6 dealer options to skip when buying a car Advertiser Disclosure Advertiser Disclosure We are an independent, advertising-supported comparison service. Our aim is to assist you make better financial choices by offering you financial calculators and interactive tools as well as publishing objective and unique content, by enabling you to conduct research and compare data for free to help you make sound financial decisions. Bankrate has agreements with issuers, including but not limited to American Express, Bank of America, Capital One, Chase, Citi and Discover. How We Make Money The offers that appear on this site are from companies that compensate us. This compensation could affect how and when products are featured on the site, such as the sequence in which they be listed within the categories of listing in the event that they are not permitted by law. Our mortgage or home equity products, as well as other home loan products. But this compensation does not influence the information we provide, or the reviews that you see on this site. We do not cover the universe of companies or financial deals that might be accessible to you. Maskot/Getty
5 minutes read. Published January 12, 2023
Ben Luthi Ben Luthi Written by Contributing writer Ben Luthi is a personal travel and finance writer who enjoys helping others learn how to live life more fully. His work has appeared in numerous publications that include U.S. News & World Report, USA Today, Yahoo! Finance, and many more. The article was edited by Rhys Subitch Edited by Auto loans editor Rhys has been editing and writing for Bankrate since late 2021. They are passionate about helping readers gain confidence to control their finances through providing clear, well-researched facts that break down complex topics into manageable bites. The Bankrate promise
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All new cars already come with rustproofing, and some automakers will void the factory corrosion-perforation warranty if the car is undercoated by a third party.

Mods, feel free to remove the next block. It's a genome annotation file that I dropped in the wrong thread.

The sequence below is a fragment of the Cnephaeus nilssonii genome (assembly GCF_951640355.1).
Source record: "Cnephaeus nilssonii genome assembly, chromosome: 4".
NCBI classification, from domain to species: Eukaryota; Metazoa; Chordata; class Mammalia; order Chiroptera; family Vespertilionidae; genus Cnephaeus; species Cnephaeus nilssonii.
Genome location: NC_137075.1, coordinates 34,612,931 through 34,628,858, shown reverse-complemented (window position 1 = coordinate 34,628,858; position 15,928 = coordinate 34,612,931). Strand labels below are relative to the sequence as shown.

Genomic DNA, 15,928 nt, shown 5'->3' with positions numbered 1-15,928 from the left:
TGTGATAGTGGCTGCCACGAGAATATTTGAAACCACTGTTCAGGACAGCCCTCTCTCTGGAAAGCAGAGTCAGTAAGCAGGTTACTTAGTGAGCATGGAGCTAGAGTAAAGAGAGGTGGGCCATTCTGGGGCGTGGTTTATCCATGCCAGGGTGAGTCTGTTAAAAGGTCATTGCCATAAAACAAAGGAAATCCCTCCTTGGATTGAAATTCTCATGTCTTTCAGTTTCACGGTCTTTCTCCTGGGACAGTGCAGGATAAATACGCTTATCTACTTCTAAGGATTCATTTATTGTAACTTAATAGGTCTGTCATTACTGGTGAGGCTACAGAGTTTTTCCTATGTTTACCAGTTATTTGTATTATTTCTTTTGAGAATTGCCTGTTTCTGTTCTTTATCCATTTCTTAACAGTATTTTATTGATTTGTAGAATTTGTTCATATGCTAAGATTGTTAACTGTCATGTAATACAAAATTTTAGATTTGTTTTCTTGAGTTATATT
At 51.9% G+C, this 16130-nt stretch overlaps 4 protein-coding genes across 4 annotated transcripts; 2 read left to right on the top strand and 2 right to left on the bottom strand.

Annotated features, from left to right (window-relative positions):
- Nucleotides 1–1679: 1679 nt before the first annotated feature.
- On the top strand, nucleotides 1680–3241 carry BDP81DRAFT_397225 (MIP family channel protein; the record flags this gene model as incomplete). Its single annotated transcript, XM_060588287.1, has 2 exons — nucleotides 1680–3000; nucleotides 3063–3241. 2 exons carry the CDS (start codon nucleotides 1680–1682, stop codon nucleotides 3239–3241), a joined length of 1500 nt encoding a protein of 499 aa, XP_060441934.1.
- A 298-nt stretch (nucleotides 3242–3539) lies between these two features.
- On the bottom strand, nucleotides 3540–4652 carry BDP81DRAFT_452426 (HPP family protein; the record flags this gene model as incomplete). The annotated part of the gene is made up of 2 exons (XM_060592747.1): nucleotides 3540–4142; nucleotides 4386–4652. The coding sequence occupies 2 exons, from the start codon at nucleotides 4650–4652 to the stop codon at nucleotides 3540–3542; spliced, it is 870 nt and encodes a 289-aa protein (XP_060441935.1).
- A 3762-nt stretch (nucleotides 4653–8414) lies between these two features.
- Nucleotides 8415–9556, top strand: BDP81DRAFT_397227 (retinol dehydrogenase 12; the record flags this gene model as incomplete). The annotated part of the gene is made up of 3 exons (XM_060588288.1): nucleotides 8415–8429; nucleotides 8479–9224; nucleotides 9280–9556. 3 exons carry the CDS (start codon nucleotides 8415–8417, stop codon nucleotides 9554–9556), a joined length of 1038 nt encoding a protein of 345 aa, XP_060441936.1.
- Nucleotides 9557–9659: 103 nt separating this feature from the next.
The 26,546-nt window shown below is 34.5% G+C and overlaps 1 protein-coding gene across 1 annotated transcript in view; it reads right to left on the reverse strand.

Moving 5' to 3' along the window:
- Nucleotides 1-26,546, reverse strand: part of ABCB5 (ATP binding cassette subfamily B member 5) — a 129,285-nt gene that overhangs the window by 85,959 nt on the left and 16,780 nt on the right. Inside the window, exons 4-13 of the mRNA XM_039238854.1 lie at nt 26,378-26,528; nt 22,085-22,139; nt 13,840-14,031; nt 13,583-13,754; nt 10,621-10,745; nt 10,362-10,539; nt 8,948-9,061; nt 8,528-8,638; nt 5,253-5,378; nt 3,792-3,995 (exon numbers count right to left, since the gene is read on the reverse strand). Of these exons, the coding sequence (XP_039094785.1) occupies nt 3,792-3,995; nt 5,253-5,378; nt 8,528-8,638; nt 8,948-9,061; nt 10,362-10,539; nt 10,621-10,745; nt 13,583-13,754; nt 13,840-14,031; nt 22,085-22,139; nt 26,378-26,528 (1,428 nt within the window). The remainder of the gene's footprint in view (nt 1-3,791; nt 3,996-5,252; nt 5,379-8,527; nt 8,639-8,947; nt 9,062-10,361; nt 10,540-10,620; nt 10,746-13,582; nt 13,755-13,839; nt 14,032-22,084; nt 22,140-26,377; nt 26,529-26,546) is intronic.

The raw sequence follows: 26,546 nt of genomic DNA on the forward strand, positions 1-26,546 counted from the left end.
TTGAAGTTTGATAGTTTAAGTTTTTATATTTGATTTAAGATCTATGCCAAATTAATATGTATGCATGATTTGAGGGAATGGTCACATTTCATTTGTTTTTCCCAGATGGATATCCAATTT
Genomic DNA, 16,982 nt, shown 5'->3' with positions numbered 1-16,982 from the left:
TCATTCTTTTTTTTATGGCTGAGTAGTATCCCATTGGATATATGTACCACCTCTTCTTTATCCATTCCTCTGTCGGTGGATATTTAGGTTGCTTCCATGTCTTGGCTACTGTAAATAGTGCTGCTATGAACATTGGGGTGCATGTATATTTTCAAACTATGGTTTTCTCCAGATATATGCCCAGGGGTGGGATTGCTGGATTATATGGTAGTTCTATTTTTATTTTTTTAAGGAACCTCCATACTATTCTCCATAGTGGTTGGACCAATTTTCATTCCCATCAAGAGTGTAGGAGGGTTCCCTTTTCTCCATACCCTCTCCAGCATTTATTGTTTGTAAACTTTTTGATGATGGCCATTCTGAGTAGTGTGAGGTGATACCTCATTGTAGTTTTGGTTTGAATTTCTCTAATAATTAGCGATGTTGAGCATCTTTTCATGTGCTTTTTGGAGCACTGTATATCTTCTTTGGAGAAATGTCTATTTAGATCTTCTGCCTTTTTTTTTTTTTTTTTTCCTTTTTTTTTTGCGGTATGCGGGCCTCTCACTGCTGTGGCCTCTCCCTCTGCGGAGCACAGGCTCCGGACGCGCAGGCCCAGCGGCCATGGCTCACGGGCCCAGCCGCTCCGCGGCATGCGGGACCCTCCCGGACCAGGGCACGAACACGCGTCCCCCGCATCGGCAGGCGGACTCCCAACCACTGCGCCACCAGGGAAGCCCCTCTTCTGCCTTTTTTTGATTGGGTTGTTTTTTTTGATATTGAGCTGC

2. Fabric protection Some dealers will offer fabric protection that is designed to guard your seats from stains. “A lot of dealers are also willing to pitch you fabric protection, which is basically an aerosol spray they apply — a spray that costs them practically nothing, but which they might be able to charge $100 or more,” Quincy says. What you can do to avoid it
“If you’re in need of extra protection for your fabric, all you have to do is purchase a bottle of Scotchgard,” says John Nielsen, national director of repairs and purchasing for AAA.
3. Protection for paint This dealership choice is frequently promoted by salespeople in the showroom as a product that gives new vehicles a year-round, no-wax shine which creates an extended protection from the environment. Paint sealants that protect the paint can cost the prospective buyer more than $200. Why you should skip it
Today, most automotive paints are durable finishes that benefit more from regular washing and waxing, as per Nielsen.
4. VIN etching VIN is an option that permits you to make an adhesive plastic stencil that includes your car’s vehicle identification number, or VIN. Then, you place the stencil on the window and then apply a particular acid solution that chemically burns or etches, the number onto the glass. VIN etching can be a deterrent to thieves because it makes it virtually impossible for them to profit from selling windshields and windows. It also makes it more difficult to find a way to dispose of a car once it has been stolen. In fact, it’s a recommendation by agencies and police. Certain insurers may even offer a discount on the extensive portion of your vehicle’s insurance or waive your insurance deductibles in the event that your vehicle is equipped with the option. It’s an easy process, but VIN etching as a dealer option could cost the buyer anywhere from $150 to $300. If you do it yourself, you can shave off over $100. The reason you shouldn’t do it
If you’d like to try VIN Etching, it’s more affordable to buy a kit that you can make yourself priced between $20 to $40 online.